I am an avid fan of The Simpsons. The experience watching it as a child is very different than watching it as an adult. As a child, it’s just entertaining to watch Homer get stung by bees or watching a lie detector machine blow up when an FBI agent is interrogating him. However, when watching as an adult, the comedy is enriched by further cultural context. Author Jonathan Gray’s book Watching with The Simpsons: Television, Parody, and Intertextuality is an excellent read for those who want to dive further into the comedy of The Simpsons and understand it better. 

In the week leading up to The Simpsons’ 26th season premiere, Gray was interviewed by Wes Unruh from The Peabody Awards. During the interview, Unruh mentioned how the show features many racial, religious, ethnic, and class stereotypes, some of which are intentionally offensive and asked, “Are there aspects unique to The Simpsons, which has enabled hyper-stereotyping to be as effective at subverting stereotypes?” Gray’s response was, “I wouldn’t say The Simpsons has done this better than most, especially since many of their hyper-stereotypes appear so fleetingly, whereas I can think of many shows that engage hyper-stereotypes with a lot more depth and focus (Key and Peele or Inside Amy Schumer right now, for instance). But it’s also better than others.” Gray further explained the benefit animation brings to this argument—allowing things to be starkly drawn both figuratively and literally. “Animation is always already coded for viewers as not real, as larger than life, and thus the rather dangerous, tricky strategy of hyper-stereotyping enjoys certain benefits in this realm,” he says. This statement also highlights the problem of Kondabolu’s perspective. It is important to remember that nothing in The Simpsons is real. They are all caricatures.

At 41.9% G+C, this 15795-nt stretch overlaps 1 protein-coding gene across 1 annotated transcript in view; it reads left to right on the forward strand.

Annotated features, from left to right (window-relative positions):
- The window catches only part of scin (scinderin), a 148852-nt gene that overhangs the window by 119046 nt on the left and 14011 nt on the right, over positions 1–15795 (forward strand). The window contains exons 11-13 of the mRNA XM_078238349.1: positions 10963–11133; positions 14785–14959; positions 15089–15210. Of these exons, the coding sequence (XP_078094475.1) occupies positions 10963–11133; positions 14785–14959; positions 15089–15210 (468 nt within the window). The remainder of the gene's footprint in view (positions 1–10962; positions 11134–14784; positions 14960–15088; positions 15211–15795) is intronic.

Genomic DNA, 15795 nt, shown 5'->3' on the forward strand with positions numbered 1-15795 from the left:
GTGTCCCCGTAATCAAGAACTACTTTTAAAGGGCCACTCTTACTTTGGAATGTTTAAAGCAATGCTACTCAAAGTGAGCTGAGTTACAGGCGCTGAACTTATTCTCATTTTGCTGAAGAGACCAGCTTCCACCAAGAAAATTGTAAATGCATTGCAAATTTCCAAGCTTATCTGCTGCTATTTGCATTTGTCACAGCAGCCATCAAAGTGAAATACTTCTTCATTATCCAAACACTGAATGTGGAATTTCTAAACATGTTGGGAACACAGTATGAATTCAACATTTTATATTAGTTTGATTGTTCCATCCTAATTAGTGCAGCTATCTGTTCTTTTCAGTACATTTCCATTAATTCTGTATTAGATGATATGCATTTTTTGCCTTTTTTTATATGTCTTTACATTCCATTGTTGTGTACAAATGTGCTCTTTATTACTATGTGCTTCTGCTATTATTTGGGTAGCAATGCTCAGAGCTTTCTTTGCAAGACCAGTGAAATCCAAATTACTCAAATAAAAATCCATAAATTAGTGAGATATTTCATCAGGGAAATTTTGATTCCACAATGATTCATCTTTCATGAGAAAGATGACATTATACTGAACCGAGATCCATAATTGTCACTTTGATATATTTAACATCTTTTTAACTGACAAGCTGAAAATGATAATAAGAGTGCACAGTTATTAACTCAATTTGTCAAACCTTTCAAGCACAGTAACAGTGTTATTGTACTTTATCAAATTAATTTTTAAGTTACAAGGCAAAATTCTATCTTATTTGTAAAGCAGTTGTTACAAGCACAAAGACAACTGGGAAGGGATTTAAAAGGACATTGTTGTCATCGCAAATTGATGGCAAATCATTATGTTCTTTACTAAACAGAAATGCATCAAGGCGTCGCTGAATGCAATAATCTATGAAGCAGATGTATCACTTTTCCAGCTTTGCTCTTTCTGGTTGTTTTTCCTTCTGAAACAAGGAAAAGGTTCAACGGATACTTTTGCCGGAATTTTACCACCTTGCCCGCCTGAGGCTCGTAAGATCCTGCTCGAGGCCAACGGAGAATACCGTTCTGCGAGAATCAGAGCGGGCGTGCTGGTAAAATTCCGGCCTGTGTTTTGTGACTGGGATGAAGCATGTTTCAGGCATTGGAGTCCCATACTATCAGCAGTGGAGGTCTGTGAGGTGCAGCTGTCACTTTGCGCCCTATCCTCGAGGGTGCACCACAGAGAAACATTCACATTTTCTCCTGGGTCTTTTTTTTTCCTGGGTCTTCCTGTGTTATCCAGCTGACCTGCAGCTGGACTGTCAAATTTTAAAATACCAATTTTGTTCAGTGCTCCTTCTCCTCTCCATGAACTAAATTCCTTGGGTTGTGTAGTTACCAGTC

I honestly find the stir-up created by Kondabolu as one-sided. If racial profiling or stereotyping is the issue, it must be addressed more broadly and without bias. I would have loved to see a joint rebellion regarding all of the characters that The Simpsons uses as stereotypes, like Waylon Smithers—a gay man working as a personal assistant who always has his sexuality stressed but rarely addressed; Fat Tony—head of an organized crime ring where everyone is Italian; the Flanders family—where everyone is God-loving and Ned Flanders, the head of the family, has become an evangelical stereotype. The documentary should have included people with Italian heritage, Christians, and members of the LGBTQ+ community. It seems personal, and the “fighting for a cause” attitude seems exceedingly fake. Kondabolu’s sole picking of Apu, therefore, seems illogical. Why just pick one character? If one was being crudely analytical, one would think that this was the attempt of a struggling comedian to desperately reach out to the media and forcefully advertise himself.

As it stands today, The Simpsons, previously streamed on Fox, will now exclusively be streamed on Disney+, after Disney’s acquisition of 21st Century Fox. Matt Groening has confirmed in an announcement during Disney’s D23 Expo that Apu will continue to feature in The Simpsons. 

A hardworking family man, Apu is well established and is financially solvent—a very well-liked character. Therefore, when he was picked out to create a controversy, to me, it felt like picking out a bent nail from a building in construction and starting an unnecessary row with the contractor. To reiterate Matt Groening’s response, he should be proud of the show and its characters. I believe that using Apu and racism to create a bit of fame for oneself, not to mention a contract from Netflix, cheapens the seriousness of racism. 

Illustration by Bailey Granquist